The world of financial aid is confusing, to say the least. Misinformation, lack of detailed information, and no ability to find one straight answer for all your questions means headache and frustration for parents and their college-bound students. And one of the most confusing can be understanding the expected family contribution (EFC) in need-based aid. This article and video explains the expected family contribution meaning and the 3 different types of EFCs you might encounter on your financial aid application journey. 

Expected Family Contribution Meaning 

The Expected Family Contribution (EFC) is a calculation universities use to determine how much money your family can spend to help your student go to college every time you fill out the annual FAFSA application. The EFC is calculated using parents’ combined gross income, non-retirement assets, businesses or family farms (in some cases), and potentially other financial data like pre-tax retirement contributions. 

Schools use your EFC when calculating need-based financial aid. As a refresher, that’s the cost of attendance minus EFC equals need ( COA – EFC = Need). If the EFC is less than the cost of attendance at any given college, we could be eligible for need-based financial aid. 

Note: If your EFC is too high or higher than you’d like to contribute, this number isn’t enforced and you are not required to pay that much for your student. They can come up with the funds using private scholarships or getting an on-campus job.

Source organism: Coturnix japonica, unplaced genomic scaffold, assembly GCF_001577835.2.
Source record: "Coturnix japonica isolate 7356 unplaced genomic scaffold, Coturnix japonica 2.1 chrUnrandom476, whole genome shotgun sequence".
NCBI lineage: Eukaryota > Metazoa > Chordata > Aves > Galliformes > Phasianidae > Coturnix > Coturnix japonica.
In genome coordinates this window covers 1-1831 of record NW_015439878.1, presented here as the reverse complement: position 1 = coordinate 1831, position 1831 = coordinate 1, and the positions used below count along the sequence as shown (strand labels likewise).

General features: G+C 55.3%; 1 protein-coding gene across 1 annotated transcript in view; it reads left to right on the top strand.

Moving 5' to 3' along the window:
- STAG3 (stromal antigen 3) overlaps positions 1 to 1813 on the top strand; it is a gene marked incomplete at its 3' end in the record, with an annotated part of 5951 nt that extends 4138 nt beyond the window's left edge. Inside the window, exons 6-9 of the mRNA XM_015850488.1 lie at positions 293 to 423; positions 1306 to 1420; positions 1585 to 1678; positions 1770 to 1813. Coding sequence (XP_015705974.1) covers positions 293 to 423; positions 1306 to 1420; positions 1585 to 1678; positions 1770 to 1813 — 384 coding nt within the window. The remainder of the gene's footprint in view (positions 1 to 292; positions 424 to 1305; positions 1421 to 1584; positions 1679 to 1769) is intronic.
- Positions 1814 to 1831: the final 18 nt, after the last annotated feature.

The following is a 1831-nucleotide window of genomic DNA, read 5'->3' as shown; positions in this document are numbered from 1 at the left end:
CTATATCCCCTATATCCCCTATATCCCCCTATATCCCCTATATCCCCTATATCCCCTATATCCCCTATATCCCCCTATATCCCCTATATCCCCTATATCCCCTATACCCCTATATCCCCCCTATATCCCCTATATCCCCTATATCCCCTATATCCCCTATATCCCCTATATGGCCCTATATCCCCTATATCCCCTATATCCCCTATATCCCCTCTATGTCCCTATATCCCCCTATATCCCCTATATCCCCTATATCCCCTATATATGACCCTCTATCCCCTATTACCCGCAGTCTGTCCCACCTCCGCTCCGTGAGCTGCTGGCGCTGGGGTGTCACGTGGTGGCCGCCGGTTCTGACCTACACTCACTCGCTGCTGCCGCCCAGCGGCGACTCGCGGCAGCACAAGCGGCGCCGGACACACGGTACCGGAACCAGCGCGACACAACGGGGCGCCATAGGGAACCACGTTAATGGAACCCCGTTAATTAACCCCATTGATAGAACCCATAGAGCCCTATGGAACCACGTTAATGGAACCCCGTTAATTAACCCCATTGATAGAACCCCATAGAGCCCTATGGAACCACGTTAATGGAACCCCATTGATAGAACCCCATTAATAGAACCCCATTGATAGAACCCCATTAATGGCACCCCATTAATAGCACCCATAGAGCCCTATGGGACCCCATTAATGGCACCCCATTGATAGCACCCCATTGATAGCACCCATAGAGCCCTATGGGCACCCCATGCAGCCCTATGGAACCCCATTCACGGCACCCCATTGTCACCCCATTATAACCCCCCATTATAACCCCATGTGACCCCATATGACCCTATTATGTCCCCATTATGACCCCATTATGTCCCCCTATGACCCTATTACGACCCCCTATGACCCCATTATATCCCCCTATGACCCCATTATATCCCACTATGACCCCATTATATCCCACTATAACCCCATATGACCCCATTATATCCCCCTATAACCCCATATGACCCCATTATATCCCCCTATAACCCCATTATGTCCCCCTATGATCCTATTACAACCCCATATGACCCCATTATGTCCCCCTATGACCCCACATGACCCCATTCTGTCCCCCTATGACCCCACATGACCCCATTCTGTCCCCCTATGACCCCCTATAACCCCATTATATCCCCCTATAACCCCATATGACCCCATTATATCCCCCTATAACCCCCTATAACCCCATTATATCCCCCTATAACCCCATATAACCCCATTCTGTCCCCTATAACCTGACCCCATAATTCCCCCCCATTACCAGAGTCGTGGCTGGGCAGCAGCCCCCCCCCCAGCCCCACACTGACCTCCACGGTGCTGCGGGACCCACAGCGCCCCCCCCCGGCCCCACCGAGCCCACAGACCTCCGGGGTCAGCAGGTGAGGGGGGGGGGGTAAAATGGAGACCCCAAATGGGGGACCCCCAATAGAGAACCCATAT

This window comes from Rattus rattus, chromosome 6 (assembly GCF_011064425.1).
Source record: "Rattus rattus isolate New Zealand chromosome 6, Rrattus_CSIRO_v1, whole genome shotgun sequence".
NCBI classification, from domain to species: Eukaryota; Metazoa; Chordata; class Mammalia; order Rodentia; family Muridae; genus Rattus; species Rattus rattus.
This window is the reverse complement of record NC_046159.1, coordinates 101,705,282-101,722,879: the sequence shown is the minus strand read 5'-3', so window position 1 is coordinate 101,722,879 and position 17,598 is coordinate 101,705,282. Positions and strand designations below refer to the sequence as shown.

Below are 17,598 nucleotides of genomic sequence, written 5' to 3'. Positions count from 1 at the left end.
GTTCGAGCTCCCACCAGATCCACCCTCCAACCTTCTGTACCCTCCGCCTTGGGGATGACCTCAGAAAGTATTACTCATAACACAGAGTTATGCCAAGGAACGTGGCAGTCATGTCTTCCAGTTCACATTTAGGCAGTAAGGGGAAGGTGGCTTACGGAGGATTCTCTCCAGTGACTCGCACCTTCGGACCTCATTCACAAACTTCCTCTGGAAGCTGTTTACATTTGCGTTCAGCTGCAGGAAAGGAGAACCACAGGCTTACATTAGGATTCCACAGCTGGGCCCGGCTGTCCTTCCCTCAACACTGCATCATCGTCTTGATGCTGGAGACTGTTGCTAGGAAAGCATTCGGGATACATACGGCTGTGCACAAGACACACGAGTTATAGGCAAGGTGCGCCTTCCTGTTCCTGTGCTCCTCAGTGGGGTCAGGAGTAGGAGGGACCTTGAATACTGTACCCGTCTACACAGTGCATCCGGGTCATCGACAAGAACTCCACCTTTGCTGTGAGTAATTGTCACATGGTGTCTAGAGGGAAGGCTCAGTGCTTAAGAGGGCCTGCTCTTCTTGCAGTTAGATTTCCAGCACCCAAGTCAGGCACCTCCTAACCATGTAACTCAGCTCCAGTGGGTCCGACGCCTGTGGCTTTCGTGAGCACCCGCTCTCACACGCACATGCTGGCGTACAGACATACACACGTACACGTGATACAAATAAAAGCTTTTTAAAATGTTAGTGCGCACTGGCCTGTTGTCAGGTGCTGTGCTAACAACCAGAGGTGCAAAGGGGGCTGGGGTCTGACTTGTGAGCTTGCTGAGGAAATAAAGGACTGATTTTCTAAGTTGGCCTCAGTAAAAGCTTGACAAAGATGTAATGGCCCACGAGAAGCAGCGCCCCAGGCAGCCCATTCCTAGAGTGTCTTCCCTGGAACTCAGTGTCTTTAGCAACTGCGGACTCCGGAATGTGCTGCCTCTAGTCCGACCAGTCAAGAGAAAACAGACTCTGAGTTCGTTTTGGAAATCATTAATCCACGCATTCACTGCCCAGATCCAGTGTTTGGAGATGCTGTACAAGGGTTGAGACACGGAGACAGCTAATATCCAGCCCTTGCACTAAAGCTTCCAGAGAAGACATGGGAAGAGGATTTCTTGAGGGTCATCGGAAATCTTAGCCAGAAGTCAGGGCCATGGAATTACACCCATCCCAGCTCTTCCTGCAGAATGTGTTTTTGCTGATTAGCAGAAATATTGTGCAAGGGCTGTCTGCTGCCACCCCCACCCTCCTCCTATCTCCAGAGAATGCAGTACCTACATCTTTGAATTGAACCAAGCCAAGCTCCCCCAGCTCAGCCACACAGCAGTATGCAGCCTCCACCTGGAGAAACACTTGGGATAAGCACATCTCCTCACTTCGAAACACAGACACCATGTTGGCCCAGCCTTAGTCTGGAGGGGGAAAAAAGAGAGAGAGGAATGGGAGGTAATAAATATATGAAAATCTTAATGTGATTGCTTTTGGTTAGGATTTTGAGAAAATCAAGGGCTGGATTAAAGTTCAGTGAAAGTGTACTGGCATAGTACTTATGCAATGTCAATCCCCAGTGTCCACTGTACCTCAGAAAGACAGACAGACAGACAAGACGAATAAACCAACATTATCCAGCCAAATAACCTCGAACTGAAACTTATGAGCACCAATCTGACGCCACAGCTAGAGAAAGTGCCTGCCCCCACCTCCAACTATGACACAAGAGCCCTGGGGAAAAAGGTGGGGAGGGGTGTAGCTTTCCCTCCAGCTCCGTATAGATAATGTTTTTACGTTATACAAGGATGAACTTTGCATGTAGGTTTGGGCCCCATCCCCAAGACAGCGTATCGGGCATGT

The 3 Different Types of EFC’s

Now, to further complicate matters, there are actually three different types of Expected Family Contribution schools look at when calculating need-based aid. The three primary types of EFCs are:

  • The Federal Methodology (FM)
  • The Institutional Methodology (IM)
  • The Consensus Methodology (CM)

Nearly all public schools, and most private schools, use the federal methodology. However, there are a few important exceptions to this rule to keep in mind when applying because each type has different requirements you need to follow

The Federal Methodology

There are a couple of things to point out here and a couple of big differences between that methodology (FM) and the other two  (IM/CM). The biggest one, in my opinion, is the fact that the Federal Methodology does not consider home equity to be an asset in the expected family contribution equation. So when they’re coming up with the EFC that they’re assigning to your family, they’re not even going to inquire about home equity and we are going to make sure we do not include home equity as an asset on the FAFSA. However, colleges that use the institutional and consensus methodologies will ask and you need to provide it.

The other factor that we need to be aware of is if you are a two-household family, divorced, or separated, the federal methodology will only look at the income and assets of the household of the custodial parent(s). Now, if the custodial parent is remarried, they’re also going to include that step-parent in the methodology. So those are two of the big differences that are unique to the federal methodology.

A quick recap of the federal methodology: 

  • Used by most schools
  • Home equity is not an asset
  • Looks only at the custodial parent financials

Learn more about the Federal Methodology: Expected Family Contribution (FAFSA) Explained

The Institutional Methodology